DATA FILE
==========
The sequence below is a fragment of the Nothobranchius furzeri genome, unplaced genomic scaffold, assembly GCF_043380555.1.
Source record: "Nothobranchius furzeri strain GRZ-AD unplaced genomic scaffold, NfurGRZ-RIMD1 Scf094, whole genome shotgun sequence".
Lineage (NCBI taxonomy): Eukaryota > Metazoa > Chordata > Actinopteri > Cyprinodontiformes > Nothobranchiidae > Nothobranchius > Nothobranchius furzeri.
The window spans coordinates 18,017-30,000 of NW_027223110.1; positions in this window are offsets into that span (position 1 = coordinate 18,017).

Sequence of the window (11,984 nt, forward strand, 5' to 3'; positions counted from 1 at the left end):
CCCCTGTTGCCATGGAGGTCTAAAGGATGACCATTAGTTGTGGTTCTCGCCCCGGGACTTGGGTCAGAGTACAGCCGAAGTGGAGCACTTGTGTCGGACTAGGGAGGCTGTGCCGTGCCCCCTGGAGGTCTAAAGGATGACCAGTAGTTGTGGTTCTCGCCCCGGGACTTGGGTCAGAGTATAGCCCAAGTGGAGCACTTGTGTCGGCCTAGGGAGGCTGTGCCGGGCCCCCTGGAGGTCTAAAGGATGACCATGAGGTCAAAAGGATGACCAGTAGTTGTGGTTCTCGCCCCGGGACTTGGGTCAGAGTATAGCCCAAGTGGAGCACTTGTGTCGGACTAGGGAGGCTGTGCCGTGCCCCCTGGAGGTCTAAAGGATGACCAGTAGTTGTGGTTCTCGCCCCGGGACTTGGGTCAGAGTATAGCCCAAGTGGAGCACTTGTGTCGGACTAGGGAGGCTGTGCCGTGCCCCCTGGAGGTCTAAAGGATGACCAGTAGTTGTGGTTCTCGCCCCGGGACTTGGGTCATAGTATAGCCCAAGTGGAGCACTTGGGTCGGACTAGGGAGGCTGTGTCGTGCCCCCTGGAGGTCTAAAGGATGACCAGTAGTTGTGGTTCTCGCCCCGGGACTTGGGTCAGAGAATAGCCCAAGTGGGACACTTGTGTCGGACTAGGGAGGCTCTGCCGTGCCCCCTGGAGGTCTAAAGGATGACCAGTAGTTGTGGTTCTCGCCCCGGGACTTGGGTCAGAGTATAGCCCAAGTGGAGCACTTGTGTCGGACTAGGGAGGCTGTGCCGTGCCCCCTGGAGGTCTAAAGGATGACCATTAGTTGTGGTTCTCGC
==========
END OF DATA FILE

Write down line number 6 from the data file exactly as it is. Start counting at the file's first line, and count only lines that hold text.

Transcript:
CCCCTGTTGCCATGGAGGTCTAAAGGATGACCATTAGTTGTGGTTCTCGCCCCGGGACTTGGGTCAGAGTACAGCCGAAGTGGAGCACTTGTGTCGGACTAGGGAGGCTGTGCCGTGCCCCCTGGAGGTCTAAAGGATGACCAGTAGTTGTGGTTCTCGCCCCGGGACTTGGGTCAGAGTATAGCCCAAGTGGAGCACTTGTGTCGGCCTAGGGAGGCTGTGCCGGGCCCCCTGGAGGTCTAAAGGATGACCATGAGGTCAAAAGGATGACCAGTAGTTGTGGTTCTCGCCCCGGGACTTGGGTCAGAGTATAGCCCAAGTGGAGCACTTGTGTCGGACTAGGGAGGCTGTGCCGTGCCCCCTGGAGGTCTAAAGGATGACCAGTAGTTGTGGTTCTCGCCCCGGGACTTGGGTCAGAGTATAGCCCAAGTGGAGCACTTGTGTCGGACTAGGGAGGCTGTGCCGTGCCCCCTGGAGGTCTAAAGGATGACCAGTAGTTGTGGTTCTCGCCCCGGGACTTGGGTCATAGTATAGCCCAAGTGGAGCACTTGGGTCGGACTAGGGAGGCTGTGTCGTGCCCCCTGGAGGTCTAAAGGATGACCAGTAGTTGTGGTTCTCGCCCCGGGACTTGGGTCAGAGAATAGCCCAAGTGGGACACTTGTGTCGGACTAGGGAGGCTCTGCCGTGCCCCCTGGAGGTCTAAAGGATGACCAGTAGTTGTGGTTCTCGCCCCGGGACTTGGGTCAGAGTATAGCCCAAGTGGAGCACTTGTGTCGGACTAGGGAGGCTGTGCCGTGCCCCCTGGAGGTCTAAAGGATGACCATTAGTTGTGGTTCTCGC